The Soviets in a long ago era actually utilized a nuclear bomb to blow out a lake in Russia. The footage was interesting in people were swimming in it with no ill effects. Atomic energy, even in hydrogen form is simply heat energy which rises and expands. It has it's limits and in cases where it is not plutonium or cobalt, it's effects remedy themselves within days or weeks.
Humidity is a great deterrent in nuclear bombs also, as later testing in Nevada revealed that just like wild fires, it all depends on the moisture in the area.
In the low 19% humidity air of the 1953 Encore test in the Nevada desert, a house room full of combustibles with a windows facing an unobstructed radial line of sight
to the bomb was immediately ignited. Most cities have been built near large bodies of water like rivers, coast, or lakes, which allows evaporation and keeps the
humidity far higher (50-80% typically), than the Encore test at the Nevada desert. The large heat of vaporization of water, which must be supplied to heat up materials
containing water to temperatures well beyond 100 C to allow ignition, curtails ignition. The brief duration of the thermal flash only allows thin damp kindling to be dried out and ignited, therefore the equilibrium moisture content at high humidity has a disproportionately greater fire- retarding effect for thick damp wood than it does for fine kindling like damp leaves.
Time and again the information proves that in the series of tests at the Bikini Atoll in 1957 with a 1.5 megaton bomb, that even in the greatest of heat, if people simply moved away from open doors and windows in direct line of the thermal effects, they were unharmed as told by observer John C. Clarke:
Clark's 1957 article states that the ground shock was more impressive than the fallout, which was easily shielded by retreating to the centre of the building, away from the doorway:
"Less than twenty seconds after zero, the entire building started slowly rocking ... I grabbed the side of the control panel for support. Some of the men just sat down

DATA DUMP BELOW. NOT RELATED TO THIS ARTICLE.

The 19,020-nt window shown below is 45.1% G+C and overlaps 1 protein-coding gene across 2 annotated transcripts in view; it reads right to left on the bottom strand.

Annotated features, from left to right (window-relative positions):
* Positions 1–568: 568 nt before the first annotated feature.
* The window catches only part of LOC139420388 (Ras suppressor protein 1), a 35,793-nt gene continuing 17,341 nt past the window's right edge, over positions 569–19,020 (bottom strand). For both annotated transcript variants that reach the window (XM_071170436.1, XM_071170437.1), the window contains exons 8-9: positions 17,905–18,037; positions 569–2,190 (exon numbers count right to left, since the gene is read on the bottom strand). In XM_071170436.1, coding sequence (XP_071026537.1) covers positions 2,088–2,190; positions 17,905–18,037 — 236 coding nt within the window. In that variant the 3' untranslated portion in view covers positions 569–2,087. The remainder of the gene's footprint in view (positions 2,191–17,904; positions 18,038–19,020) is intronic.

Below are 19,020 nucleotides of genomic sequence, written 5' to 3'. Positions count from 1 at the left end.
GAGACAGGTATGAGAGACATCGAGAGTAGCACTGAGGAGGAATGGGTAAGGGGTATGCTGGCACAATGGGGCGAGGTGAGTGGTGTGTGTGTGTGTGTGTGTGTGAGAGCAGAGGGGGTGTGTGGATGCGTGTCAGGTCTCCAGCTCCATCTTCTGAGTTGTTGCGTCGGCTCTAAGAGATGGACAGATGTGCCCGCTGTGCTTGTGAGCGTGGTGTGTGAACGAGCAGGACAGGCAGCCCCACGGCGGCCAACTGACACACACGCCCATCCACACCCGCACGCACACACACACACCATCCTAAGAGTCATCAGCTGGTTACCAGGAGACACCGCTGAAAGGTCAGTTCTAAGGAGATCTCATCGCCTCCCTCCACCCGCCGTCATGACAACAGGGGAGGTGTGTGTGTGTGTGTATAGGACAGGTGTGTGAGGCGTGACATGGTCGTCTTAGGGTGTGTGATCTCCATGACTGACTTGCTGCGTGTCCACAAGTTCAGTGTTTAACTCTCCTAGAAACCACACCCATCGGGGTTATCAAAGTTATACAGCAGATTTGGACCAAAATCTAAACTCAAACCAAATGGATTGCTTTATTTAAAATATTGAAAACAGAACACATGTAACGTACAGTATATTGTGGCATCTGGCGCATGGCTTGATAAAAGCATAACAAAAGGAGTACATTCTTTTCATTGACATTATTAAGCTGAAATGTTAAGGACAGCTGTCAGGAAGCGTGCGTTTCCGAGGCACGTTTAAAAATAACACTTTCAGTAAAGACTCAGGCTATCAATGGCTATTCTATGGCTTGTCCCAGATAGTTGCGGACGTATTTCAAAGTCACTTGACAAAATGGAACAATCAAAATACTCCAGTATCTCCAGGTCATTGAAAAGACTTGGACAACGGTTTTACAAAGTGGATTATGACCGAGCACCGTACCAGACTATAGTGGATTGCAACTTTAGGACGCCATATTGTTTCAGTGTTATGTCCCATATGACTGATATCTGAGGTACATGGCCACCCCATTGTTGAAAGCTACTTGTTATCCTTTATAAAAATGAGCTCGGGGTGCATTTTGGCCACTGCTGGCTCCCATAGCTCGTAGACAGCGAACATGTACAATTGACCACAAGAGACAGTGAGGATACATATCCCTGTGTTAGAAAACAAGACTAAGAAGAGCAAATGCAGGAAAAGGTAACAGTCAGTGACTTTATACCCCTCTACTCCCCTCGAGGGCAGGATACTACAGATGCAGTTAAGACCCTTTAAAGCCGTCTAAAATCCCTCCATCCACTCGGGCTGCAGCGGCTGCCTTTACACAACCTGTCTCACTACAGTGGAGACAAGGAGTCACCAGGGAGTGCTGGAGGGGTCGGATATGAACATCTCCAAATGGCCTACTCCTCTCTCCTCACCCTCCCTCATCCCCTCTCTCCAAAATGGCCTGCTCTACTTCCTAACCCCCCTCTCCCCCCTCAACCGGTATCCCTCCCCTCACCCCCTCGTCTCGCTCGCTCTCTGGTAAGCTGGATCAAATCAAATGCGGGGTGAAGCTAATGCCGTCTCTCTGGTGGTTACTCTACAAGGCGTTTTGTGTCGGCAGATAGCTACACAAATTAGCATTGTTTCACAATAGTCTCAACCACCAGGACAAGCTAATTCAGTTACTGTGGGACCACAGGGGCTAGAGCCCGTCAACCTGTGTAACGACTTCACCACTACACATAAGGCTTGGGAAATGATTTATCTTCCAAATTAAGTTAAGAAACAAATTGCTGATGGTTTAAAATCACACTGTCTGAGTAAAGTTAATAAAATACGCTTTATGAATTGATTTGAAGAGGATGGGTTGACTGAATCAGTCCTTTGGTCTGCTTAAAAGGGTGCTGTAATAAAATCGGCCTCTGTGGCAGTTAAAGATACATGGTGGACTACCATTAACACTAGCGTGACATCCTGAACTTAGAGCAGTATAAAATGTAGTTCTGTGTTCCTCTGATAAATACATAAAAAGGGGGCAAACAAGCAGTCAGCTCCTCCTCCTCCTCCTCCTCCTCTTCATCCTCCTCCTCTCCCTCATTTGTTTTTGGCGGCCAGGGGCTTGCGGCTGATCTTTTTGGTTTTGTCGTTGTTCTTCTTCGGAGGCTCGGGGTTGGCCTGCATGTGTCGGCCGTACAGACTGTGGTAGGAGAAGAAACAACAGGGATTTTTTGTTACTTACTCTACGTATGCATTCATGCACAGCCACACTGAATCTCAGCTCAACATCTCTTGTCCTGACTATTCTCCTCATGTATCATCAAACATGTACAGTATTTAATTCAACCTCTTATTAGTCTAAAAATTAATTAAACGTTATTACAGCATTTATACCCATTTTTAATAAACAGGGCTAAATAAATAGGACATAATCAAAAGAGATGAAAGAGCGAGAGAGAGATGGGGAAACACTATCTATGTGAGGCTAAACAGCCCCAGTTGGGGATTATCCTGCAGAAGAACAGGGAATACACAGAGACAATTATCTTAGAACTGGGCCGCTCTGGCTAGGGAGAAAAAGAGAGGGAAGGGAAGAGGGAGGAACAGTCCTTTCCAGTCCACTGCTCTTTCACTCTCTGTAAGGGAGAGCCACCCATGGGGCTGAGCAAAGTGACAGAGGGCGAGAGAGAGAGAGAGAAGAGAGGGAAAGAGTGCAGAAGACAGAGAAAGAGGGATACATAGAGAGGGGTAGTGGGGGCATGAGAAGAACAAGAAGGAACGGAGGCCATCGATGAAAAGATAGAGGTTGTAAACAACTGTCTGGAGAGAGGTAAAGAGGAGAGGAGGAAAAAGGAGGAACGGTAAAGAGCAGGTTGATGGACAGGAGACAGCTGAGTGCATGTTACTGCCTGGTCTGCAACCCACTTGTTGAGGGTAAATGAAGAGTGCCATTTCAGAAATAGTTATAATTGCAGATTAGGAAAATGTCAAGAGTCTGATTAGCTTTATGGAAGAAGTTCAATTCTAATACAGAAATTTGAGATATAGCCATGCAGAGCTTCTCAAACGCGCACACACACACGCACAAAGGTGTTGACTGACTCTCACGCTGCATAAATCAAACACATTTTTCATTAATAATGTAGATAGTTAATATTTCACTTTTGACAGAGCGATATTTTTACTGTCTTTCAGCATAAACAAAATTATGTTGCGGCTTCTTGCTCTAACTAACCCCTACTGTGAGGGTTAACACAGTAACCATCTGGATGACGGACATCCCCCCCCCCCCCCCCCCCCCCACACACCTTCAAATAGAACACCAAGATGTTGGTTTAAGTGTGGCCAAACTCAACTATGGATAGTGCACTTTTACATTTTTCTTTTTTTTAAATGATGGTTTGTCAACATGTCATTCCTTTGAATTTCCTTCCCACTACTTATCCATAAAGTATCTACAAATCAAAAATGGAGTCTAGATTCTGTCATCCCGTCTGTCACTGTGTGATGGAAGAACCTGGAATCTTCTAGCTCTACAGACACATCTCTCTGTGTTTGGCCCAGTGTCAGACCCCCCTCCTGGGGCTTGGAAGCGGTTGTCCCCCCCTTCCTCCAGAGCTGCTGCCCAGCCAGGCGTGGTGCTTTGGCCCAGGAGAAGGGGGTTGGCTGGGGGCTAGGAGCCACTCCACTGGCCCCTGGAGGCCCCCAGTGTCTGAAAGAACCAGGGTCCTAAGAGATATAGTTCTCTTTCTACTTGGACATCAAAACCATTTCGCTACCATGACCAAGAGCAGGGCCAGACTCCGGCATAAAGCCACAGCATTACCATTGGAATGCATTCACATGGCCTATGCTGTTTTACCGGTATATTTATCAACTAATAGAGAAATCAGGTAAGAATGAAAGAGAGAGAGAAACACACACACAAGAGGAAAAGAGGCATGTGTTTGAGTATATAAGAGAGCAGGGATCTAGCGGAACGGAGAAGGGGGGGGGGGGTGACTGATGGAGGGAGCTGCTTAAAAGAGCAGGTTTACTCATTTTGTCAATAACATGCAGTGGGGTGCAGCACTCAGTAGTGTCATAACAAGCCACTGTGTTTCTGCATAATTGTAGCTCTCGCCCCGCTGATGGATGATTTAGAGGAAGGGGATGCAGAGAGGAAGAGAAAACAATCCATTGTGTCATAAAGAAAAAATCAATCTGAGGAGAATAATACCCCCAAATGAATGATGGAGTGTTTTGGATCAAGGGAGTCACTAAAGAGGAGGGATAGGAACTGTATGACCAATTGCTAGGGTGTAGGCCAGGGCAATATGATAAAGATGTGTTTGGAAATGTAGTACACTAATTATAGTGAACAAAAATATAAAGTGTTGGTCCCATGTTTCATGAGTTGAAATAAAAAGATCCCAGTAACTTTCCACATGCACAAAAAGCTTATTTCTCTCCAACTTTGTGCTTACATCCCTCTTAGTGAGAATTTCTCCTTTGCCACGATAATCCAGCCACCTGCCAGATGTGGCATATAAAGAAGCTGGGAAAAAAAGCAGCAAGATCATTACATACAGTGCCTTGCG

on the floor. I had been in earthquakes before, but never anything like this. It lasted only a few seconds, but just as we were breathing easier, another ground shock
hit us ... Grier came back to relieve me at the radio and I went outside, taking along a Geiger counter. The shot cloud had spread out and was pure white. ... [About
16 minutes after detonation] we were receiving radiation at the rate of 8/1000 of a roentgen per hour [8 mR/hr] ... While we watched, the counter went up to 20 mR
[/hr], then to 40. ... By the time we were back in the blockhouse, the reading near the door was 1 R [/hr], and in the control room it was about 20 mR [/It]. ... about
H plus 1 hour ... I was most concerned as to what was happening to the radiation level outside. ... It read 40 R [/It]. I quickly closed the door. ... A little over an hour
after shot time ... our generator began failing and the lights gradually went out, leaving us in darkness ... We worked out a plan for a rescue operation to take place
about 5:30 pm ... To keep the "hot" dust off our bodies, we wrapped ourselves completely in bed sheets, cutting holes only for our eyes. Three helicopters were sent
from the command ship. As we heard them overhead we left the blockhouse, got into our jeeps and drove the half mile to the landing mat. ... The whole operation
took less than 5 minutes. . . . None of use had received any harmful amount of radiation. . . . However disconcerting it may have been to us at the moment, our
experience proved to be a windfall for the Civil Defense people. ... Now, for the first time, humans had been in an area of lethal radiation and had been unharmed
because of adequate protective covering ... shelter in an old-fashioned cyclone shelter with a covering of earth three feet thick would reduce the radiation level to about
1/5000 of that outside. ... Bulldozers were brought in to scrape off the top soil containing most of the radiation and push it into the ocean. This reduced the radiation
level around the blockhouse enough so that we could use it again for part of the test work."
So that you comprehend the above. The observers were in a hot zone at ground zero in storm shelter. The area was radioactive, and they simply used sheets to protect themselves from radioactive dust, drove through this hot zone and were evacuated.